File C:\temp\Script1.ps1 is published by [email protected] and is not
trusted on your system. Only run scripts from trusted publishers.
[V] Never run [D] Do not run [R] Run once [A] Always run [?] Help
(default is “D”):

This will mean that we have not still imported the certificate to the Trusted Publishers store.

Exporting and Running Signed Scripts Elsewhere

PowerShell will be unable to validate a signed script on computers other than the one where it was signed. Attempting to do so gives an error:

PS C:\ > .\demo-script.ps1
The file C:\foo.ps1 cannot be loaded. The signature of the certificate can not be verified.
At line:1 char:9
+ .\demo-script.ps1 <<<<

Signed scripts can be transported by exporting (from original computer) and importing (to the new computer) the Powershell certificates found in the Trusted Root Certification Authorities container. Optionally, the Trusted Publishers can also be moved to prevent the first-time prompt.

Login on the target machine as the user under which scripts will be running. Open MMC and add the Certificates snap-in for the current user, locating the Trusted Root Certification Authorities container.

Expand the container to find the Certificates store. Right-click on it and select All Tasks, Import. It is recommended to import the certificate also in Trusted Publishers store.

Your signed script should now run on the new computer. Note that Powershell will prompt you the first time it’s run unless you also import the Trusted Publishers certificate.

If we need to deploy the script in a domain environment, we will have to use the Group Policy Management Console, so creating a new policy, selecting the domain, right-clicking it, and clicking Create a GPO in this domain, and link it there.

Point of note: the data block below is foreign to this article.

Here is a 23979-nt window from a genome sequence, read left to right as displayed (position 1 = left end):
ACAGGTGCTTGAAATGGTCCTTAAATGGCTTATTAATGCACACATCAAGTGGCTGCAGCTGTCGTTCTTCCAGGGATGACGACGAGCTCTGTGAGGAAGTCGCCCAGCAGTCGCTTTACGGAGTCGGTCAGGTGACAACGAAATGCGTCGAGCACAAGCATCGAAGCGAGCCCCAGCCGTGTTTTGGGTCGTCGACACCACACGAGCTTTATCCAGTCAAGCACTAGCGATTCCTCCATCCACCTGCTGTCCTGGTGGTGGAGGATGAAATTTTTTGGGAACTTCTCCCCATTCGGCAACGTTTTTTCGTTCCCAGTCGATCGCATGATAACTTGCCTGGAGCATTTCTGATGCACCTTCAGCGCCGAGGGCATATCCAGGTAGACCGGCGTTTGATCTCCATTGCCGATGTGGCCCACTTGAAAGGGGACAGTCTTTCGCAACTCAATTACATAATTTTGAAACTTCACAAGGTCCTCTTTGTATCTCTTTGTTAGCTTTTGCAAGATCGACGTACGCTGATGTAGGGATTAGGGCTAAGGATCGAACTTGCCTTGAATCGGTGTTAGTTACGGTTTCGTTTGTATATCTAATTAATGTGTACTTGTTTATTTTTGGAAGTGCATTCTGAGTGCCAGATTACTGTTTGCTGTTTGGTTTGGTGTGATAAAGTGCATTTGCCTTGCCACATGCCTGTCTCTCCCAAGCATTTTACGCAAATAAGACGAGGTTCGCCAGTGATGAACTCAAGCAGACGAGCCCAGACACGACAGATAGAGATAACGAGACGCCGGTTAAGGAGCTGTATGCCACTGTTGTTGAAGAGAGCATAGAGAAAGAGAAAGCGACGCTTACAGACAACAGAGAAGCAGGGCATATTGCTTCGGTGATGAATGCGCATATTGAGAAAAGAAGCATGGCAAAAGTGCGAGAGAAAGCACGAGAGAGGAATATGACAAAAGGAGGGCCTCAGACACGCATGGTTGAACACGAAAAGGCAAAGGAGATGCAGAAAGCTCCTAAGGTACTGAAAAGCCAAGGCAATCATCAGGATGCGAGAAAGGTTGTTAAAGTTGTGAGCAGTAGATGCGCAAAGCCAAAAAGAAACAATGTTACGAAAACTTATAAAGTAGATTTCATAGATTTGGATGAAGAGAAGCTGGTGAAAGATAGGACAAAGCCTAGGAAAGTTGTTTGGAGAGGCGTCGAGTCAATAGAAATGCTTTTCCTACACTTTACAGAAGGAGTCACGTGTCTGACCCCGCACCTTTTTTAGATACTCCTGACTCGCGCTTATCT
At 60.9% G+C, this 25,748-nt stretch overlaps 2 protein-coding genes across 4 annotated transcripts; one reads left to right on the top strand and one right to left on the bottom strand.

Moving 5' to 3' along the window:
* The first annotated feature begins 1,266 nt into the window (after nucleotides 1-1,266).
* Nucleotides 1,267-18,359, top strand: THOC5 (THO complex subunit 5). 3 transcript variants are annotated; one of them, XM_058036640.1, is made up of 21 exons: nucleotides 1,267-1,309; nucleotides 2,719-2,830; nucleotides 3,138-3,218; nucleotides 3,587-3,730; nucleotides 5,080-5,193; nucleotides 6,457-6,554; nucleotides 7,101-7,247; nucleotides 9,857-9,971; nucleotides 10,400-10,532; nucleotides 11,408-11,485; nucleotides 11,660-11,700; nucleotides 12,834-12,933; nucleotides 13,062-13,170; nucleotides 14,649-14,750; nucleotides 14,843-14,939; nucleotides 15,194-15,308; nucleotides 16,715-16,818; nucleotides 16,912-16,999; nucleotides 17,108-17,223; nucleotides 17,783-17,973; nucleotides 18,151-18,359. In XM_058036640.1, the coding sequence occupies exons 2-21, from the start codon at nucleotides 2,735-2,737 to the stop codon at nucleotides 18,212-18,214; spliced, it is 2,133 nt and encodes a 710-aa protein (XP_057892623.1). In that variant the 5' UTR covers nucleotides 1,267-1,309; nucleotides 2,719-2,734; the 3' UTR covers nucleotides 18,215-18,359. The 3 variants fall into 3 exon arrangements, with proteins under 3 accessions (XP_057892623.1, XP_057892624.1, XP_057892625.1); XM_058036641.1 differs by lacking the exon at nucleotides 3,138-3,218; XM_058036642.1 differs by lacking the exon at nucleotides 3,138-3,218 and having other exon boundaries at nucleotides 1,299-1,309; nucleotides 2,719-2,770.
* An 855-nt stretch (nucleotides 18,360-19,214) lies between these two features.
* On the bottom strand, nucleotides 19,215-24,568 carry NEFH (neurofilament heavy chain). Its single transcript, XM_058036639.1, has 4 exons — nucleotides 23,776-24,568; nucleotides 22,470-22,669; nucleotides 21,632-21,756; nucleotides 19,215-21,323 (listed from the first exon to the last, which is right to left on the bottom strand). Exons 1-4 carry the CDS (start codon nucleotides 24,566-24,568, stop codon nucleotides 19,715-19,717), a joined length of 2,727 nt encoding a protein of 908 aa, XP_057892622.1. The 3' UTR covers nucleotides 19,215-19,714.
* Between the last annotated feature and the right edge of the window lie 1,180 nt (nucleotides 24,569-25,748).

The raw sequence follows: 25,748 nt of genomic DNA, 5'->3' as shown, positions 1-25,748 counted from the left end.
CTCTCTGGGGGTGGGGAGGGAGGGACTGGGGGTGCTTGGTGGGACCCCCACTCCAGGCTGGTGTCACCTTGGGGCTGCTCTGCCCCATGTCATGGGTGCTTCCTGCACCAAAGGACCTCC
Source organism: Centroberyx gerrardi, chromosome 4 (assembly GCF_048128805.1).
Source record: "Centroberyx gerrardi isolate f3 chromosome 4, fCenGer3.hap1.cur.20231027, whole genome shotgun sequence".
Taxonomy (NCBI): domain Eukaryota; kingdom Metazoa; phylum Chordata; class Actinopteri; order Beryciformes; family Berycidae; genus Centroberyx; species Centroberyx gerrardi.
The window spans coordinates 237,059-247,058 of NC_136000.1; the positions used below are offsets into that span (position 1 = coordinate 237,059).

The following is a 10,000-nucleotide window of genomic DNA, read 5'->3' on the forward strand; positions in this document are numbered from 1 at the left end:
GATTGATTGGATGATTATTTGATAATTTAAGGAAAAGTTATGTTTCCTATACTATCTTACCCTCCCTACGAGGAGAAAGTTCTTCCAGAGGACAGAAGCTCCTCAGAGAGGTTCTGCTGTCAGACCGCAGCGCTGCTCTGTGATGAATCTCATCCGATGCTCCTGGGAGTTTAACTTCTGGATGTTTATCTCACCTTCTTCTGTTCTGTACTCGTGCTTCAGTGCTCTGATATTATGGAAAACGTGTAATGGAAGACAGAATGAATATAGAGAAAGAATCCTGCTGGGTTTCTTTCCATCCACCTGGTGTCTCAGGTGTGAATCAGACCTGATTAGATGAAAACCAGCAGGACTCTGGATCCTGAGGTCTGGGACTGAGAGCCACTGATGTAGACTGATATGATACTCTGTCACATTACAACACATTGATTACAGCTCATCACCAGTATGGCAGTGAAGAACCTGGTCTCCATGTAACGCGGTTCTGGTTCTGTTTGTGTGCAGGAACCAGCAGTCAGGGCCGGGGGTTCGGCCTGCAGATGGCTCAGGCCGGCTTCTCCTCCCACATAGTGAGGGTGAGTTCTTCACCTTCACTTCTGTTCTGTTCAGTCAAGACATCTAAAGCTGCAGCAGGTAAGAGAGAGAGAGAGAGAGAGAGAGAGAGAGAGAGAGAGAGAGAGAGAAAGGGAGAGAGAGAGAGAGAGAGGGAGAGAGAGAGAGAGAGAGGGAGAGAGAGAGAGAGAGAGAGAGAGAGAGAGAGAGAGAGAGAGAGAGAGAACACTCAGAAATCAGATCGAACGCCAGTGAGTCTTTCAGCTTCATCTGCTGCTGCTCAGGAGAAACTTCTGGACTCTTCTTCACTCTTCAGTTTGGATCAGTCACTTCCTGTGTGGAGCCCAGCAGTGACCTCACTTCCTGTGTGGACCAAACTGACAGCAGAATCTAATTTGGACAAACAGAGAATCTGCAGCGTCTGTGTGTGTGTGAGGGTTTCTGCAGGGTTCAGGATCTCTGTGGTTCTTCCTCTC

After that, we can give it the name Certificates Policy, and click OK. Then we will have to select the policy (Certificates Policy) in the navigation pane, right-click it, and click Edit; once Group Policy Editor has started, we click Computer Configuration, click Policies, click Windows Settings, and then click Public Key Policies. Right-click Trusted Publishers, and then click Import (do the same for Trusted Root Certification Authorities also).

In the dialog box that will asks you for the certificate to import, select the certificate you exported earlier. Then click Next.

Once imported the certificate for our Powershell code into Trusted Root Certification Authorities and Trusted Publishers, we will be alble to confirm this by looking inside the relative certificate node in the Group Policy Editor .

So, the next time the policy is updated on computers in your domain, they will add this certificate as a Trusted Publisher and Trusted Root Certification Authority. You can now run scripts signed by this certificate without being asked if the certificate is trusted or not.